An impassioned Ronaldinho fan, Brishti Bagchi will set out for Spain this August, to become the first Indian woman to play in the Spanish League. Brishti, 25, has been selected to train in professional football in Spain and to play for the reserve team for Madrid Club de Futbol Femenino (CFF), a team that competes in the Spanish La Liga Division-1 league.
A player in Bangalore United FC, Bagchi realised her passion for the sport at the tender age of seven when she was studying in a school located in the outskirts of Bangalore city. Later, she was chosen to play for the Sports Authority of India (SAI) girls’ team. Her inevitable passion led her to play for the Karnataka state junior and senior teams. After completing school, she moved overseas to pursue higher education. Simultaneously, she wanted to live her dream to be trained under international coaches as the exposure would enable her to become a professional player. Brishti, who is a graduate in Kinesiology (the study of body movement mechanics) and also has a passion for photography, started off playing varsity soccer at the Oklahoma City University. Later she chose to move to the North Texas University, from where she completed her graduation. She believes this student-athlete life she has led so far helped her grasp the importance of the game tactically.
The kickstar talks to SheThePeople.TV about the challenges of her life, in and out of the country, and much more. Excerpts of the interview
Describe your childhood and what inspired you to opt for football?
I was seven that time and a coach from Seychelles was visiting my parents’ workplace campus once, and he was a former professional footballer. Formally, he was the first person to introduce the beautiful game to me and taught me most of the basics of the game. Ever since then I have been playing in school and various other camps outside of the school. A former student of my school called Leon Barreto helped me a lot during this period, right before I was selected for SAI officially. I was also coached by Okoli Valentine, a Nigerian footballer, who played a huge role in helping me find the edge in the game to participate abroad. Ever since then it has been an incredible journey, playing for SAI, State and at the Nationals. I later moved to the US to play collegiate soccer and before getting my trial at Madrid CFF in Spain I also played in the Women’s Premier Soccer League.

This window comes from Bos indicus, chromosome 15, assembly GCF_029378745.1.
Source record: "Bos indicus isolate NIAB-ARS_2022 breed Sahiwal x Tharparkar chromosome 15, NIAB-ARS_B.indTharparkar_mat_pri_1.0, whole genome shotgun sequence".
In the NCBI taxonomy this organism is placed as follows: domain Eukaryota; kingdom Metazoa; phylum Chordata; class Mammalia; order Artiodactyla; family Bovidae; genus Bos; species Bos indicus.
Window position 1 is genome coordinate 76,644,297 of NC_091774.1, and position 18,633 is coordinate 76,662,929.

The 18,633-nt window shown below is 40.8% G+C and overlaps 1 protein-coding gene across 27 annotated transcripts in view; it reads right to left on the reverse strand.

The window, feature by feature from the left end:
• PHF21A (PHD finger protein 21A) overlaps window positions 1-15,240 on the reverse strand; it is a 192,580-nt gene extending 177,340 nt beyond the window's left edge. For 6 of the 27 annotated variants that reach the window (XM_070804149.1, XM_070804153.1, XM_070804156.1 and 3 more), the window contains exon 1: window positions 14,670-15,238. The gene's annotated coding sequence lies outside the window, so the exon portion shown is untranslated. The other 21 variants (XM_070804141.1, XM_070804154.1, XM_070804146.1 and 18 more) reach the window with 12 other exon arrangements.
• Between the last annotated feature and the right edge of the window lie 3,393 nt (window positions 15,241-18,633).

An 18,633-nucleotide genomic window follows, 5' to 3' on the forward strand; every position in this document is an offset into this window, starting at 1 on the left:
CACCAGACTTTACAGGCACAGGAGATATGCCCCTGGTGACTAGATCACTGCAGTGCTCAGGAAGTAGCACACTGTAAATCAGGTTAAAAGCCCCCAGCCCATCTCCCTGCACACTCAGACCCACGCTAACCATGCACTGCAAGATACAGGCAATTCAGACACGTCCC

Not sure what it is, I have always strayed back to the football field. It is attraction at first sight.
I have played various other sports in my life, and continue to do so as a hobby till today, but have always had a huge passion for football comparatively.
You are to become the first Indian woman to play in the Spanish League. How often do you think girls from the country consider taking up sports as full time profession? Is it risky considering societal pressure?
Girls in the country very rarely think of taking up sports as a profession because there is very little opportunity provided. It is so much more sustainable to get a 9-5 job and forget football, but I can’t seem to do that to myself yet.
My family stood by me throughout, there are a lot of economic and social risks involved for sure. Even going to Spain right now involves its own set of pros and cons.
How did your life change with football?
My life has always had football in it from as far back as I can remember. Football and education have always gone hand in hand for me, and usually, one can’t be done without the other. It is a part of my lifestyle and it has not been life changing but basically a part of my life this whole time.
What did I learn from football? Discipline, consistency, failure as a part of the process, an opportunity to learn and grow, confidence, discovering my traits and weaknesses, and what the game means to me.
What are the biggest challenges that you face?